How to Treat Respiratory Distress in Acute Decompensated Heart Failure Patients Without Using a Mask?

When it comes to treating patients with acute decompensated heart failure (ADHF), usually an exacerbation of congestive heart failure (CHF), non-invasive positive pressure ventilation (NiPPV) is often the go-to therapy. However, studies show that more than 30% of patients cannot tolerate NiPPV due to mask intolerance.[1] There is a multitude of strategies clinicians can employ to prevent NiPPV failure in mask-intolerant patients, though one of the best strategies may be to have the option of a mask-free interface for patients in undifferentiated respiratory distress.

The Efficacy of Mask-Free NIV for Spontaneously Breathing Patients
Vapotherm’s® high velocity therapy is a mask-free alternative to NiPPV for treating undifferentiated respiratory distress in adults presenting in the Emergency Department.[2] A multi-center, randomized, controlled, noninferiority trial found no difference in the efficacy between NiPPV and high velocity therapy in treating respiratory distress in this patient population. A recently published subgroup analysis of just the patients with a ADHF/CHF diagnosis at discharge found that there was no difference in the efficacy of treatment or risk for intubation between NiPPV and high velocity therapy.[3] However, the trial and analysis did find a difference in secondary outcomes as illustrated in Figure 1.

The Benefits of a Mask-Free Interface for Mask-Intolerant Patients

Figure 1: The Benefits of a Mask-Free Interface for Mask-Intolerant Patients – Selected Secondary Outcomes – monitoring need and technical difficulty had similar results. Used Doshi et al. High velocity therapy in the Treatment of Respiratory Failure, Ann of Emerg Med, 2017;1:11. (Adult, Multi, Clinical trial, Prospective, Randomized, Multi-Center, n=201)

When examining the secondary outcomes of the trial, NiPPV and high velocity therapy had similar results in terms of the need for monitoring and technical difficulty. However, high velocity therapy was rated as superior when it came to physicians’ perceptions of patient response, patient comfort, and simplicity of use. High velocity therapy’s mask-free interface may be one of the features contributing to these superior perceptions.

Why ADHF/CHF Patients May Especially Benefit from a Mask-Free Interface

The benefits of Mask-Free NIV for spontaneously breathing patients may be particularly pertinent for ADHF/CHF patients. In the aforementioned subgroup analysis, Haywood and colleagues posit the following about the possible importance of trying to avoid further agitating ADHF/CHF patients:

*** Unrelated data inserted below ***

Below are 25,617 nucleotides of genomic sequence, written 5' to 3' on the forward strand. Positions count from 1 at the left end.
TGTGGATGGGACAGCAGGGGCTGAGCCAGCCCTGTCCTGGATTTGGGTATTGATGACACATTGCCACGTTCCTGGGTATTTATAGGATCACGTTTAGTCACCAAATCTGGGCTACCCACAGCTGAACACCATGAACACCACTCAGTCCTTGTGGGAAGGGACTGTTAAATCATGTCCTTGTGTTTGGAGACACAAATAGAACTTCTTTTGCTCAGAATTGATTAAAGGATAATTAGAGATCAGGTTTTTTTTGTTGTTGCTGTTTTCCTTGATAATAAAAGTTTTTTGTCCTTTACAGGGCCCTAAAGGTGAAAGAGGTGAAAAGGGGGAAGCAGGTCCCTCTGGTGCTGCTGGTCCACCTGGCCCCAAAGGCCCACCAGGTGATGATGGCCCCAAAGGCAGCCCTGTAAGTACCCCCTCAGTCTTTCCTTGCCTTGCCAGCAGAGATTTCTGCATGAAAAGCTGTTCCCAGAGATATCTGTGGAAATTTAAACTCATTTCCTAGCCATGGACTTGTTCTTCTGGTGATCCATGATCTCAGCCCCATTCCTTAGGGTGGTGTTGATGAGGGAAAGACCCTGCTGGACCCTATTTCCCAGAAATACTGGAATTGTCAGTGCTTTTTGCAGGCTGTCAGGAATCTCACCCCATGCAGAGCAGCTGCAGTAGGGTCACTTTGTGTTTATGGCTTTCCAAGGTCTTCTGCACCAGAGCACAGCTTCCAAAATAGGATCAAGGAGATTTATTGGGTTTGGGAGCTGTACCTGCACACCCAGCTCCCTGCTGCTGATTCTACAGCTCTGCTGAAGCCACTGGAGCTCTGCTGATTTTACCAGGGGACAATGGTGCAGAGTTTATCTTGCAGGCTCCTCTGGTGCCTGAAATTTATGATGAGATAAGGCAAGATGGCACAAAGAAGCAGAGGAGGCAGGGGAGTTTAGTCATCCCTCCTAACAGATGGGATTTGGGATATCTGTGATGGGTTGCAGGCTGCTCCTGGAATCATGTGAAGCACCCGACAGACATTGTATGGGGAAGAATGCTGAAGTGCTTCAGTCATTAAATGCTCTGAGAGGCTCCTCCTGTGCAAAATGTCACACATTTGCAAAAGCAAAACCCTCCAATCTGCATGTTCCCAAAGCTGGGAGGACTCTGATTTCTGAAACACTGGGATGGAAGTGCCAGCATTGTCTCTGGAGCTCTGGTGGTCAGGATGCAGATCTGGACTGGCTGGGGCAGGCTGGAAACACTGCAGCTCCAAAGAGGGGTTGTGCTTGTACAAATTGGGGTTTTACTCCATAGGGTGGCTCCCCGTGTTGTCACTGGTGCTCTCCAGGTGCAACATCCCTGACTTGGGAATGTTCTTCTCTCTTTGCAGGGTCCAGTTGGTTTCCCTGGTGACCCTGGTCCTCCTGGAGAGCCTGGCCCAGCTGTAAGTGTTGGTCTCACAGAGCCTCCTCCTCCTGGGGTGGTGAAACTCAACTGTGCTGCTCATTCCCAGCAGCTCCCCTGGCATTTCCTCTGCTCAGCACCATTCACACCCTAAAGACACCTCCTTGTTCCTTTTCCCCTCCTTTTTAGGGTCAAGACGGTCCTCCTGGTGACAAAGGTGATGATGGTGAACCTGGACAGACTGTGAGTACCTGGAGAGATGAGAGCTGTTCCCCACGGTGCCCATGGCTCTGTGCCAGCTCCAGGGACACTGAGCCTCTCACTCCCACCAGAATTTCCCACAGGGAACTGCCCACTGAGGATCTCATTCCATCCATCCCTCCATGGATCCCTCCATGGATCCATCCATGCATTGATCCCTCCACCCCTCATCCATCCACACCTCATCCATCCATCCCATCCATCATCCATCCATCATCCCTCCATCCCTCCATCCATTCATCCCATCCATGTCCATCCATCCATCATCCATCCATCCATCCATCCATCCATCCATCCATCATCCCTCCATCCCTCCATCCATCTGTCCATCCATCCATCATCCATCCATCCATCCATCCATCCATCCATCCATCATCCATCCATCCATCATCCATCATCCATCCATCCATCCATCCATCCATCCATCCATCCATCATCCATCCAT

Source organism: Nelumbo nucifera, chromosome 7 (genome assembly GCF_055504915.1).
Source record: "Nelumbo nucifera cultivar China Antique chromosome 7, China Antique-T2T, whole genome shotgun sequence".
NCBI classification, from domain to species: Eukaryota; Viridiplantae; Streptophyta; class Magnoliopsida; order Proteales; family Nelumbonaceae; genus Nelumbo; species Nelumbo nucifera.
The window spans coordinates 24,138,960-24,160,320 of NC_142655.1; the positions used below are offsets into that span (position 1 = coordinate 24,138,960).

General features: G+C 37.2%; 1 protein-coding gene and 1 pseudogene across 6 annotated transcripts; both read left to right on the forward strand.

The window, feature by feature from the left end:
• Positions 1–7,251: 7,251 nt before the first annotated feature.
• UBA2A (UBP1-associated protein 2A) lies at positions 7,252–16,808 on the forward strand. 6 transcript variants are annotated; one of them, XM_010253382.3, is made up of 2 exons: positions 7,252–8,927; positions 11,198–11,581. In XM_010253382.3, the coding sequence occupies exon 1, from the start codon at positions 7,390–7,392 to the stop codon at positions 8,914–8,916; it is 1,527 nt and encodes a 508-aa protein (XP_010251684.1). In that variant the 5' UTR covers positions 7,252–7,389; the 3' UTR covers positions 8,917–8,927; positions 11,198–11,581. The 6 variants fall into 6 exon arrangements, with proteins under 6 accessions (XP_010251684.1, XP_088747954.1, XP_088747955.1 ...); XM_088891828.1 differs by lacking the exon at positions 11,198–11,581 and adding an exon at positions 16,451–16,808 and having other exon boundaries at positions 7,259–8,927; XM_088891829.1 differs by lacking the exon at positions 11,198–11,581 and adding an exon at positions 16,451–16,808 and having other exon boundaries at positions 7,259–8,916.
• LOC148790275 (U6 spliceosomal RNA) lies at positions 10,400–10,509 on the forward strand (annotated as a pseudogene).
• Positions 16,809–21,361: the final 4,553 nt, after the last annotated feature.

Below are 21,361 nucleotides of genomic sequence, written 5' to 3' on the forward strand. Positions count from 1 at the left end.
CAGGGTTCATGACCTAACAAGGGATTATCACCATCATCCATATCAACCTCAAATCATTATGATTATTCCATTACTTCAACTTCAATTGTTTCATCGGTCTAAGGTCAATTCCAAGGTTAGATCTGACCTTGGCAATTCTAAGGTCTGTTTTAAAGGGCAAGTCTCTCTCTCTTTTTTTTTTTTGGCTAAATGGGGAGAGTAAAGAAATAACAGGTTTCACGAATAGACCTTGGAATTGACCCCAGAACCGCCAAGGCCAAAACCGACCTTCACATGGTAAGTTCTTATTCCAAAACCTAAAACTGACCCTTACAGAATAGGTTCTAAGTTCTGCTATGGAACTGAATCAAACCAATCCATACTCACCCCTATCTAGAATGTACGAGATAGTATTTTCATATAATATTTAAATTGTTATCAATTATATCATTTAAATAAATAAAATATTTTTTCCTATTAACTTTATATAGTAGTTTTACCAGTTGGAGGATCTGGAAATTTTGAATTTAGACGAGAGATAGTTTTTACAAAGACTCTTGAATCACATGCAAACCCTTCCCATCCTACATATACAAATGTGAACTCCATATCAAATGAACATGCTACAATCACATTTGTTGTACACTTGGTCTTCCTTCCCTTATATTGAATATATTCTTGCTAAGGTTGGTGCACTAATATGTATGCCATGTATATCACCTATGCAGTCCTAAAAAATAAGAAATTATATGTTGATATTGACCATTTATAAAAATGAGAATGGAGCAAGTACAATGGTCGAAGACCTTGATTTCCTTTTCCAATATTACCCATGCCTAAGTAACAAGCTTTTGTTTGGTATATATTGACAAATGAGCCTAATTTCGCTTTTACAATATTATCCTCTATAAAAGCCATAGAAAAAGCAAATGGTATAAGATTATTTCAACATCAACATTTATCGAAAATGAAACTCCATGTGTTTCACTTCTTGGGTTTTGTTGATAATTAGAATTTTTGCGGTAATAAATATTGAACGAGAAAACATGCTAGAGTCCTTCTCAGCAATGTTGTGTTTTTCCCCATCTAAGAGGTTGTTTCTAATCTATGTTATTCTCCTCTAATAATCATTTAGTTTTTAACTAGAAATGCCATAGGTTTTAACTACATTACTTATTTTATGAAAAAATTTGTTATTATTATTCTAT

“A large contributor to the cardiopulmonary decompensation of patients in heart failure is increased catecholamine release which redistributes splanchnic blood flow. Many of our current therapies for acute treatment of this population are directed at countering this increased sympathetic surge. In many patients, a tight-fitting mask increases agitation. This may increase sympathetic tone, thereby counter acting our resuscitative efforts.”[2]

Experiences of Emergency Department Physicians

In a conversation with several Emergency Department physicians, the VP of Medical Affairs for Vapotherm asked them about their personal experiences using the technology on CHF patients. Their anecdotal reports are in line with the subgroup analysis findings regarding the effectiveness of the tool. You can watch the 3-minute excerpt of their conversation below.

While the subgroup analysis was not powered for a definitive conclusion, the results are interesting.  Despite these limitations, the authors conclude that the results of this analysis “provide permission to use HVNI in … patients presenting to the ED with respiratory failure secondary to ADHF that do not require emergent intubation.”[3]

Download the e-book on Mask-Free NIV for Spontaneously Breathing Patients

[1] Carron M. et al. Complications of non-invasive ventilation techniques: a comprehensive qualitative review of randomized trials. British Journal of Anaesthesia. 110(6):896-914. (2013)
[2] Doshi, Pratik et al. High-Velocity Nasal Insufflation in the Treatment of Respiratory Failure: A Randomized Clinical Trial. Annals of Emergency Medicine, 2018.
[3] Haywood, Steven T, Jessica S. Whittle, Leonithas I. Volakis, George Dungan II, Michael Bublewicz, Joseph Kearney, Terrell Ashe, Thomas L. Miller, Pratik Doshi. “HVNI vs NIPPV in the treatment of acute decompensated heart failure: Subgroup analysis of a multi-center trial in the ED.” The American Journal of Emergency Medicine, 2019.